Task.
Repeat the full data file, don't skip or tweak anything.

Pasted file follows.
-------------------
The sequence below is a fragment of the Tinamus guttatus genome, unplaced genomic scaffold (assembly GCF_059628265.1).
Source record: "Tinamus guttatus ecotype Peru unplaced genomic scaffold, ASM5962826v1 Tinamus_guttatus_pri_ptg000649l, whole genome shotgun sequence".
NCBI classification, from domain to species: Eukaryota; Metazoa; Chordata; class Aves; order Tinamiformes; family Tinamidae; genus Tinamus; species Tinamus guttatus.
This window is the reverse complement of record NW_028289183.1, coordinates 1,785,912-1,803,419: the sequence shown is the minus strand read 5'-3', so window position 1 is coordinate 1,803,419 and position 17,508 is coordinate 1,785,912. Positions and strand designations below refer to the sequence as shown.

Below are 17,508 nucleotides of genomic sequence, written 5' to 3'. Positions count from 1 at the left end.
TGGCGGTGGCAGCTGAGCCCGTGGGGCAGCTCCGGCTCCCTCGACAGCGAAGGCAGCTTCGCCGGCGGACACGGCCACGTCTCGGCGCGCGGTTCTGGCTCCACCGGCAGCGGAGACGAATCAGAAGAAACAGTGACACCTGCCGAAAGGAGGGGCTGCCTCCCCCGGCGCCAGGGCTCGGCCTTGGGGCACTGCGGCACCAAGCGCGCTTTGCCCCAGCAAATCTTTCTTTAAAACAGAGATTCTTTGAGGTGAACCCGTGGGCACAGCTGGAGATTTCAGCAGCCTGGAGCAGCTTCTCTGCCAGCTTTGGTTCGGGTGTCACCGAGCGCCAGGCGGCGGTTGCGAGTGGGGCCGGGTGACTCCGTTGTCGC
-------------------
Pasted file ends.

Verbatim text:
The sequence below is a fragment of the Tinamus guttatus genome, unplaced genomic scaffold (assembly GCF_059628265.1).
Source record: "Tinamus guttatus ecotype Peru unplaced genomic scaffold, ASM5962826v1 Tinamus_guttatus_pri_ptg000649l, whole genome shotgun sequence".
NCBI classification, from domain to species: Eukaryota; Metazoa; Chordata; class Aves; order Tinamiformes; family Tinamidae; genus Tinamus; species Tinamus guttatus.
This window is the reverse complement of record NW_028289183.1, coordinates 1,785,912-1,803,419: the sequence shown is the minus strand read 5'-3', so window position 1 is coordinate 1,803,419 and position 17,508 is coordinate 1,785,912. Positions and strand designations below refer to the sequence as shown.

Below are 17,508 nucleotides of genomic sequence, written 5' to 3'. Positions count from 1 at the left end.
TGGCGGTGGCAGCTGAGCCCGTGGGGCAGCTCCGGCTCCCTCGACAGCGAAGGCAGCTTCGCCGGCGGACACGGCCACGTCTCGGCGCGCGGTTCTGGCTCCACCGGCAGCGGAGACGAATCAGAAGAAACAGTGACACCTGCCGAAAGGAGGGGCTGCCTCCCCCGGCGCCAGGGCTCGGCCTTGGGGCACTGCGGCACCAAGCGCGCTTTGCCCCAGCAAATCTTTCTTTAAAACAGAGATTCTTTGAGGTGAACCCGTGGGCACAGCTGGAGATTTCAGCAGCCTGGAGCAGCTTCTCTGCCAGCTTTGGTTCGGGTGTCACCGAGCGCCAGGCGGCGGTTGCGAGTGGGGCCGGGTGACTCCGTTGTCGC